ductivity increases to levels generally considered eutrophic

(2.0 g 02/m3/day).

The percent effect on the overall geochemical cycle of

the present phosphorus flows in peninsular Florida was deter-

mined by evaluating an overall phosphorus budget model for

Florida. Overall phosphorus flows total 64 g/m2/year.

Through mining, Florida is draining its phosphorus supply

125 times faster than it is replaced. The phosphorus mobil-

ized through mining is three orders of magnitude higher than

the phosphorus cycling through Florida's waterways. The

ratio of phosphorus in estuarine sediment to estuarine water





is 1,000 to 1. Fifty percent of the total input of phos-

phorus to inland waters is due to man's activities; these

include sewage effluent (6%), agricultural runoff (34%),

urban runoff (3%), and mining effluent (7%). Sewage going

directly into estuaries is 9% of the phosphorus input to

estuarine water. If the rate of phosphorus influx to sedi-

ment in estuaries is indicative, sedimentation rates are

0.76 m/1,000 years in Florida's estuaries. If isostatic

adjustment is keeping pace with erosion, then the present

rate of land elevation is .07 m/1,000 years.

Present ionic concentrations of Ca HCO3, and HPO4

in surface and groundwater runoff indicate that phosphorus

is being concentrated in rock through dissolution and repre-

cipitation with calcium phosphate increasing at the expense

of calcium carbonate. Analog computer simulation of a

systems model of this process suggests that enrichment can

occur in 20 million years. The degree of enrichment depends

on the supply of new phosphorus to Florida through rain and

oceanic exchange processes. If the calcium phosphate con-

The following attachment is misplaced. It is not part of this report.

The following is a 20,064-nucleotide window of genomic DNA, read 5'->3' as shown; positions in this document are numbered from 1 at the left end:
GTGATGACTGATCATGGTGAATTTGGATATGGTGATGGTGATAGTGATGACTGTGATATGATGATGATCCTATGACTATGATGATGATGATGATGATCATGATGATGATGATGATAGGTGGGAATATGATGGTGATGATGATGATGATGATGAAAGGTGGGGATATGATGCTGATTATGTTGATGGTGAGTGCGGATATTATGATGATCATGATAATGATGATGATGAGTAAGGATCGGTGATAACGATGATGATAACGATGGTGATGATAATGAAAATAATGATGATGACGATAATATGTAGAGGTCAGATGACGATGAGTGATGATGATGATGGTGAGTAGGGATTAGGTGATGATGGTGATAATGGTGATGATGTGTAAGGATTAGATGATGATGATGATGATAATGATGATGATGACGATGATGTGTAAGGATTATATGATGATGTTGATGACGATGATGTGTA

tent of original rock is .5 to 1.0%, a formation with 10 to

20% calcium phosphate as in the Miocene Hawthorn formation

may result. Nutrient upwelling along the continental slope

coupled with transport to the estuaries by lateral eddy dif-

fusion can supply an additional 400 mg P/m2-year which, if

deposited, would result in a sediment with a 4.3% calcium

phosphate content. If this is later enriched by resolution,

40% calcium phosphate results.





Using a systems model of the main energy and money

flows, the energy budget of Polk County, Florida, for the

present condition and for the condition without the mining

industry was calculated. The energy budget for the present

condition was 316.0x1011 kilocal/year; that for the condition

without the mining industry was 303.6x101 kilocal/year.

For the present, the metabolic losses from the denuded land

can be absorbed by the system. At the current rate of strip-

ping land, however, within five to ten years the total ener-

gies for the county without phosphate mining will be higher

than with mining.


xii











INTRODUCTION


Often limiting to key processes in nature, agriculture,

and industry, phosphorus is a major part of the systems of

man and nature. Phosphorus moves through the land, air, and

sea with concentrations in some rock deposits as in the phos-

phate deposits of Florida. The natural cycles of phosphorus

have been much changed by the activities of man in mining,

applying fertilizer, and releasing wastes. Phosphorus is

one of the major nutrient elements affecting eutrophication

in lakes, rivers, and estuaries and a critical factor in the